The Garden Club of the Back Bay continues its monthly programs on Thursday, October 19 with a field trip to Boylston, Massachusetts. Joann Vieira, Director of Horticulture at Tower Hill Botanic Garden, will lead a tour of The Gardens and Plants at Tower Hill. The tour will be followed by lunch at Twigs Restaurant and a little time for browsing in the lovely gift shop before returning to Boston. Depending on weather, we will either hear about and see The Plants of Tower Hill or enjoy an indoor illustrated lecture on Cary Award Winning Plants. Garden Club members will receive car pool notification of the trip. If nonmembers are interested in joining us, please email

Friday, October 13, 9:00 am – 3:30 pm – The Telling and Selling at Blithewold Gardens

Join The Association for Garden Communicators (GWA) on Friday, October 13 from 9 – 3:30 at Blithewold Gardens in Bristol, Rhode Island, for a day long seminar and garden tour to help develop a better marketing plan for yourself, your business, your not for profit, or horticulture at large. Speakers include Angela Treadwell-Palmer and C.L. Fornari, plus a tour of the Blithewold Gardens and Greenhouse with Gail Read, Garden Manager. Additional tour opportunities on Thursday, October 12 and Saturday, October 14 include trips to Green Animals Topiary Garden, Roger Williams Park Botanical Center, Samuel Whitehorn House, and the Farmers Daughter Nursery. Registration prices range from $50 – $95, online at

Wednesday, September 20, 10:00 am – Tower Hill, the First Twenty-Five Years

On Wednesday, September 20, at 10:00 am at The College Club, 44 Commonwealth Avenue in Boston, John Trexler, Worcester County Horticultural Society Director Emeritus and Founding Director of Tower Hill Botanic Garden, will discuss how Tower Hill evolved from a beautiful farm on a hill to an acclaimed public garden. He will also sign copies of his new book, Tower Hill, the First Twenty-Five Years: Selective Memories of a Benign Dictator.

John Wheaton Trexler holds a degree in Ornamental Horticulture from Delaware Valley University. He developed his extraordinary knowledge of plants and garden design from his seven-year experience at Skylands Farm in Ringwood, New Jersey, the former estate of Clarence McKenzie Lewis. Additionally, John spent six years at the Morris County Park Commission restoring Bamboo Brook, the residential garden of landscape architect Martha Brookes Hutcheson.

This meeting will be the kick-off of The Garden Club of the Back Bay’s 2017-2018 season, and will be followed on Thursday, October 19 by a field trip to Boylston, Massachusetts, to view Tower Hill in all its autumn glory. Garden Club of the Back Bay members will receive separate notice of this meeting. If you are not a member but are interested in attending, please email

Wednesday, September 13, 9:30 am – Bird Friendly Gardens

Landscape designer Nanette Masi will talk about designing gardens with native plants to attract birds, butterflies,and other beneficial insects. She works with organic materials and techniques and designs gardens to be beautiful from spring through winter. This Lexington Field & Garden Club program is scheduled for Wednesday, September 13 at The Lexington Depot, 13 Depot Square, Lexington, MA. Coffee at 9:30 AM, Business Meeting at 10 AM followed by presentation. Meetings are free and open to the public.  Image from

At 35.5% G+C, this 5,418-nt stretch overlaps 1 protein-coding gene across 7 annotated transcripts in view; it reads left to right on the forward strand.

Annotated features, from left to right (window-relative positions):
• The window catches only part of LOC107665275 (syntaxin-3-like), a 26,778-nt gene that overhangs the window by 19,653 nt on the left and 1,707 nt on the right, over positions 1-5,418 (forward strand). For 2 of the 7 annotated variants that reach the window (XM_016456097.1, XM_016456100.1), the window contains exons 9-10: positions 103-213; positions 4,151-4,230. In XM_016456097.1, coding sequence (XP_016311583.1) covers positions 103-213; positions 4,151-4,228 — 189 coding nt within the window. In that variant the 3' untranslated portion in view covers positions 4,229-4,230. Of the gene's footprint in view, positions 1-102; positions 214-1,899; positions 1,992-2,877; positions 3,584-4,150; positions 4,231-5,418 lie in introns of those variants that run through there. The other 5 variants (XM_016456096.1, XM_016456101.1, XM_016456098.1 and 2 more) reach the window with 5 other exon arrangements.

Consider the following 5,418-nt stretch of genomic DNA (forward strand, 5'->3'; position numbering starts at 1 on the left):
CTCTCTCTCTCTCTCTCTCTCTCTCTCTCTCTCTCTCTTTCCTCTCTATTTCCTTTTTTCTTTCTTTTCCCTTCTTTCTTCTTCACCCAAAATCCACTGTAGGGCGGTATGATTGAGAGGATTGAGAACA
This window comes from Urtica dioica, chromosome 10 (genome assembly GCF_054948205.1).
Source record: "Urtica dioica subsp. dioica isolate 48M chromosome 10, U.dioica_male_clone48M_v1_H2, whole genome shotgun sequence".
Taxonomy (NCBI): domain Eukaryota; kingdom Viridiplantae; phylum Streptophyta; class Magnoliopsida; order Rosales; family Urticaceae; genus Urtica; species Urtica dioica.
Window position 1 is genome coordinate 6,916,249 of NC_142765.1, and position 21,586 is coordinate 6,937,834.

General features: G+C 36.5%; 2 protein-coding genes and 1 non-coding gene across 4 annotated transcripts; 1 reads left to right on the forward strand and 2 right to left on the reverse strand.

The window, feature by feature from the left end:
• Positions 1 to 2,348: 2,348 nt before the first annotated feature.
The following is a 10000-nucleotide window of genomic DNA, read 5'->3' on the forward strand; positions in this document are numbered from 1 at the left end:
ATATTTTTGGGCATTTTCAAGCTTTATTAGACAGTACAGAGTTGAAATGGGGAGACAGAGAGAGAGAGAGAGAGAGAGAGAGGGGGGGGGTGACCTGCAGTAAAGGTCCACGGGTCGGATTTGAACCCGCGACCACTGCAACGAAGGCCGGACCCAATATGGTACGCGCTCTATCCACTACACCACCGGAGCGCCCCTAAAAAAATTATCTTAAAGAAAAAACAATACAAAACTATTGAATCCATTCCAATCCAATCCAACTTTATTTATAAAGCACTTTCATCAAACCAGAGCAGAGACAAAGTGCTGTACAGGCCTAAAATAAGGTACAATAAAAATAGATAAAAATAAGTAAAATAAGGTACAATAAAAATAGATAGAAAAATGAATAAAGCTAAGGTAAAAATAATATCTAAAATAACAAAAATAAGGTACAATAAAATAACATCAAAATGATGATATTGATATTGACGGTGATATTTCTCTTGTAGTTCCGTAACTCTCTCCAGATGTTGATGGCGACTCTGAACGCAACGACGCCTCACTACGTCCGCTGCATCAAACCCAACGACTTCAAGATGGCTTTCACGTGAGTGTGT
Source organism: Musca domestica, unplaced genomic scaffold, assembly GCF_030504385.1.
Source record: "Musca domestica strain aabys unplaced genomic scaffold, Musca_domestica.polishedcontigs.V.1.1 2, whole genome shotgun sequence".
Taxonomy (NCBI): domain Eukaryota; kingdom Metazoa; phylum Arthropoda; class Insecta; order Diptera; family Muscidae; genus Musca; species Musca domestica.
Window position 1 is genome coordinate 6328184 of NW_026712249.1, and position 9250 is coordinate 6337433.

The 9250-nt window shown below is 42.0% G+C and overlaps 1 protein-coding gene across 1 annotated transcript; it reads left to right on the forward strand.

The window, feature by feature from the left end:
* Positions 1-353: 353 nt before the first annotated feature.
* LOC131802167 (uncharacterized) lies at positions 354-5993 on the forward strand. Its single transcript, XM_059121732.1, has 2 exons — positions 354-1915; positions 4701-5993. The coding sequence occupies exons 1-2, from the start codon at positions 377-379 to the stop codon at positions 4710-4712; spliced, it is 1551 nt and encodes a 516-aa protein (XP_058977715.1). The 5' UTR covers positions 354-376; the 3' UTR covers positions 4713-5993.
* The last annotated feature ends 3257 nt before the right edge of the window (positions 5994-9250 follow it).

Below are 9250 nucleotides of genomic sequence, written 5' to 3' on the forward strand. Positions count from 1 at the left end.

Thursday, October 5, 8:30 am – 3:30 pm – Massachusetts Green Careers Conference

The 9th Annual Massachusetts Green Careers Conference will be held at the Massachusetts Division of Fisheries & Wildlife. 1 Rabbit Hill Road in Westborough, Massachusetts on Thursday, October 5 from 8:30 – 3:30. Learn about careers and trends in clean energy, working for nature, and sustainability. The programs are designed for everyone interested in these topics. The venue is a LEED platinum building adjacent to 900 plus acres of woodlands and fields. The Early Bird registration fee of $65 (Public) and $50 (Teacher rate) includes breakfast, lunch, speaker sessions, networking, and reception. Early bird pricing ends August 31. For more information visit or contact the Conference director at, or telephone 508-481-0569.

Friday, September 8, 9:00 am – 5:00 pm – Northeast Region Perennial Plant Symposium

On Friday, September 8, the Massachusetts Horticultural Society and the Perennial Plant Association are teaming up to offer a day-long symposium entitled “Perennial Inspirations & Concepts.” The symposium is open to all levels of gardeners and professionals. Five of the best writers and creative plantsmen from across the country will be there, and you’re invited to listen, learn and ask questions. Continuing Education Units (CEU)s available.

This Year’s Roster of Presenters Includes:

Karen Bussolini, Garden Writer and Coach

Rebecca Lindenmeyr, Garden Designer and Owner of Linden L.A.N.D. Group

Barbara Pierson, Nursery Manager at White Flower Farm

Kathy Tracey, Garden Writer Designer at Avant Gardens

The Symposium will be held at The Gardens at Elm Bank in Wellesley. Register before August 31: $99; Register on or after September 1: $125. Must pre-register at Price Includes lunch. Image from